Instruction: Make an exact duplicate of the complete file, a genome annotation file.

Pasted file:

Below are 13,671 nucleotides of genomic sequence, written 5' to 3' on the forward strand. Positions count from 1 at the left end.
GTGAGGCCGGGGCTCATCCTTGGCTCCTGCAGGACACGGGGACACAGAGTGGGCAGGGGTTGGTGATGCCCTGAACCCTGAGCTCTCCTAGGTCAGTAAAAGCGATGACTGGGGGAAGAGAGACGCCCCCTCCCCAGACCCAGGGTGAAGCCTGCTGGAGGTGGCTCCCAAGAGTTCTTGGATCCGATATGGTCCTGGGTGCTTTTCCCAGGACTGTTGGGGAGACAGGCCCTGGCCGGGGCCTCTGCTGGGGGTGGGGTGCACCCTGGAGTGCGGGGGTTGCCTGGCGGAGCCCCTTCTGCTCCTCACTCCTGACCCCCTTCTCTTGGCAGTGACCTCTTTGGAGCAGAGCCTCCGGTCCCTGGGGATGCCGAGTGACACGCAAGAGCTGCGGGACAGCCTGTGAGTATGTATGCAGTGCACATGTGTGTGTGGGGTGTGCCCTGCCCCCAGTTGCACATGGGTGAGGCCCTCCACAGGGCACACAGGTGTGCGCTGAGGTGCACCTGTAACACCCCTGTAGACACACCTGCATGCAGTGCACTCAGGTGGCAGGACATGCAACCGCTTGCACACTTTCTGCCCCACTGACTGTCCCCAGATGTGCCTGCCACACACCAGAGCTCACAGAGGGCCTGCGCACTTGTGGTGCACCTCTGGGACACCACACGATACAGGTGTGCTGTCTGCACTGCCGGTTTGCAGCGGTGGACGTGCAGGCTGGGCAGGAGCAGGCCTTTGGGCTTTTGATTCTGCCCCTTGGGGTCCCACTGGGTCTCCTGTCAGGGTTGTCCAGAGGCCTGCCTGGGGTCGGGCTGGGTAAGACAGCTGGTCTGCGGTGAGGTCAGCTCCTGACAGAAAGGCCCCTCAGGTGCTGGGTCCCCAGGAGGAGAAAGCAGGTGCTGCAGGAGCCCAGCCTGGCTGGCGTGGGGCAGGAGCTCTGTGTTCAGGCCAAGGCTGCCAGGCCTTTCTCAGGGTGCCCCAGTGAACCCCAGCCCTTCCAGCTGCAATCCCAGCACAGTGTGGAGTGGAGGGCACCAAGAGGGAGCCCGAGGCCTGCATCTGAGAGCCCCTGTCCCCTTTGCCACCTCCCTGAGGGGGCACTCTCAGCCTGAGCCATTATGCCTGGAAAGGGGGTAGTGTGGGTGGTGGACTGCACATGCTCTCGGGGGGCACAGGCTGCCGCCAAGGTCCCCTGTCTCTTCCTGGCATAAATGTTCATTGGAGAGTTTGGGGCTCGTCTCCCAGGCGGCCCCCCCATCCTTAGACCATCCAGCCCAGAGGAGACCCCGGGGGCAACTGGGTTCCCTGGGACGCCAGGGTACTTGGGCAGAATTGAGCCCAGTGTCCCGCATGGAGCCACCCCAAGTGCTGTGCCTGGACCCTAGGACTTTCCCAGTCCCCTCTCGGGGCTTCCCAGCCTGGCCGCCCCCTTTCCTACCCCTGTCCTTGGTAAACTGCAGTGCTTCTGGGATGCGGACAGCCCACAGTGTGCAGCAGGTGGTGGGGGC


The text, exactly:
Below are 13,671 nucleotides of genomic sequence, written 5' to 3' on the forward strand. Positions count from 1 at the left end.
GTGAGGCCGGGGCTCATCCTTGGCTCCTGCAGGACACGGGGACACAGAGTGGGCAGGGGTTGGTGATGCCCTGAACCCTGAGCTCTCCTAGGTCAGTAAAAGCGATGACTGGGGGAAGAGAGACGCCCCCTCCCCAGACCCAGGGTGAAGCCTGCTGGAGGTGGCTCCCAAGAGTTCTTGGATCCGATATGGTCCTGGGTGCTTTTCCCAGGACTGTTGGGGAGACAGGCCCTGGCCGGGGCCTCTGCTGGGGGTGGGGTGCACCCTGGAGTGCGGGGGTTGCCTGGCGGAGCCCCTTCTGCTCCTCACTCCTGACCCCCTTCTCTTGGCAGTGACCTCTTTGGAGCAGAGCCTCCGGTCCCTGGGGATGCCGAGTGACACGCAAGAGCTGCGGGACAGCCTGTGAGTATGTATGCAGTGCACATGTGTGTGTGGGGTGTGCCCTGCCCCCAGTTGCACATGGGTGAGGCCCTCCACAGGGCACACAGGTGTGCGCTGAGGTGCACCTGTAACACCCCTGTAGACACACCTGCATGCAGTGCACTCAGGTGGCAGGACATGCAACCGCTTGCACACTTTCTGCCCCACTGACTGTCCCCAGATGTGCCTGCCACACACCAGAGCTCACAGAGGGCCTGCGCACTTGTGGTGCACCTCTGGGACACCACACGATACAGGTGTGCTGTCTGCACTGCCGGTTTGCAGCGGTGGACGTGCAGGCTGGGCAGGAGCAGGCCTTTGGGCTTTTGATTCTGCCCCTTGGGGTCCCACTGGGTCTCCTGTCAGGGTTGTCCAGAGGCCTGCCTGGGGTCGGGCTGGGTAAGACAGCTGGTCTGCGGTGAGGTCAGCTCCTGACAGAAAGGCCCCTCAGGTGCTGGGTCCCCAGGAGGAGAAAGCAGGTGCTGCAGGAGCCCAGCCTGGCTGGCGTGGGGCAGGAGCTCTGTGTTCAGGCCAAGGCTGCCAGGCCTTTCTCAGGGTGCCCCAGTGAACCCCAGCCCTTCCAGCTGCAATCCCAGCACAGTGTGGAGTGGAGGGCACCAAGAGGGAGCCCGAGGCCTGCATCTGAGAGCCCCTGTCCCCTTTGCCACCTCCCTGAGGGGGCACTCTCAGCCTGAGCCATTATGCCTGGAAAGGGGGTAGTGTGGGTGGTGGACTGCACATGCTCTCGGGGGGCACAGGCTGCCGCCAAGGTCCCCTGTCTCTTCCTGGCATAAATGTTCATTGGAGAGTTTGGGGCTCGTCTCCCAGGCGGCCCCCCCATCCTTAGACCATCCAGCCCAGAGGAGACCCCGGGGGCAACTGGGTTCCCTGGGACGCCAGGGTACTTGGGCAGAATTGAGCCCAGTGTCCCGCATGGAGCCACCCCAAGTGCTGTGCCTGGACCCTAGGACTTTCCCAGTCCCCTCTCGGGGCTTCCCAGCCTGGCCGCCCCCTTTCCTACCCCTGTCCTTGGTAAACTGCAGTGCTTCTGGGATGCGGACAGCCCACAGTGTGCAGCAGGTGGTGGGGGC